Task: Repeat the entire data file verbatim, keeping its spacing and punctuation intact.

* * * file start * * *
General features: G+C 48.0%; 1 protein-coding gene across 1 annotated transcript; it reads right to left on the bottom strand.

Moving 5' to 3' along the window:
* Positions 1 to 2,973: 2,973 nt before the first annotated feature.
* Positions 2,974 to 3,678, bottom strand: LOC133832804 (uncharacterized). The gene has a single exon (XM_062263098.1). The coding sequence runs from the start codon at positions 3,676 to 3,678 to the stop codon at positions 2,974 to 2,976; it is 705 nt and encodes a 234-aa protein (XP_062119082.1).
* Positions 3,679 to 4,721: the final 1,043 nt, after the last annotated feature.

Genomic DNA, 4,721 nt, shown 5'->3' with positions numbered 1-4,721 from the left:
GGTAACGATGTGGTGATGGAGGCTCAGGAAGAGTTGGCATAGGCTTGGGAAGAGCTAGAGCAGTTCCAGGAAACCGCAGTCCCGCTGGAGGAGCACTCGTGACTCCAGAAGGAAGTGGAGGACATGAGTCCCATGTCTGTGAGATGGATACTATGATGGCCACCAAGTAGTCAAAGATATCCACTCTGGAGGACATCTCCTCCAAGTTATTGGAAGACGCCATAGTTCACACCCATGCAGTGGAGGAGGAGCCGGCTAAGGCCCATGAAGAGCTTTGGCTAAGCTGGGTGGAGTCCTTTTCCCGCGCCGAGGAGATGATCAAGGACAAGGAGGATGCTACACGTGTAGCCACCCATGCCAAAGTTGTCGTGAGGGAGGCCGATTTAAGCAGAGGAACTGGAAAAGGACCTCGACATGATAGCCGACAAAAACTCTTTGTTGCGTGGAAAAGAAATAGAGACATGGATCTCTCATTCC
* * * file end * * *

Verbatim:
General features: G+C 48.0%; 1 protein-coding gene across 1 annotated transcript; it reads right to left on the bottom strand.

Moving 5' to 3' along the window:
* Positions 1 to 2,973: 2,973 nt before the first annotated feature.
* Positions 2,974 to 3,678, bottom strand: LOC133832804 (uncharacterized). The gene has a single exon (XM_062263098.1). The coding sequence runs from the start codon at positions 3,676 to 3,678 to the stop codon at positions 2,974 to 2,976; it is 705 nt and encodes a 234-aa protein (XP_062119082.1).
* Positions 3,679 to 4,721: the final 1,043 nt, after the last annotated feature.

Genomic DNA, 4,721 nt, shown 5'->3' with positions numbered 1-4,721 from the left:
GGTAACGATGTGGTGATGGAGGCTCAGGAAGAGTTGGCATAGGCTTGGGAAGAGCTAGAGCAGTTCCAGGAAACCGCAGTCCCGCTGGAGGAGCACTCGTGACTCCAGAAGGAAGTGGAGGACATGAGTCCCATGTCTGTGAGATGGATACTATGATGGCCACCAAGTAGTCAAAGATATCCACTCTGGAGGACATCTCCTCCAAGTTATTGGAAGACGCCATAGTTCACACCCATGCAGTGGAGGAGGAGCCGGCTAAGGCCCATGAAGAGCTTTGGCTAAGCTGGGTGGAGTCCTTTTCCCGCGCCGAGGAGATGATCAAGGACAAGGAGGATGCTACACGTGTAGCCACCCATGCCAAAGTTGTCGTGAGGGAGGCCGATTTAAGCAGAGGAACTGGAAAAGGACCTCGACATGATAGCCGACAAAAACTCTTTGTTGCGTGGAAAAGAAATAGAGACATGGATCTCTCATTCC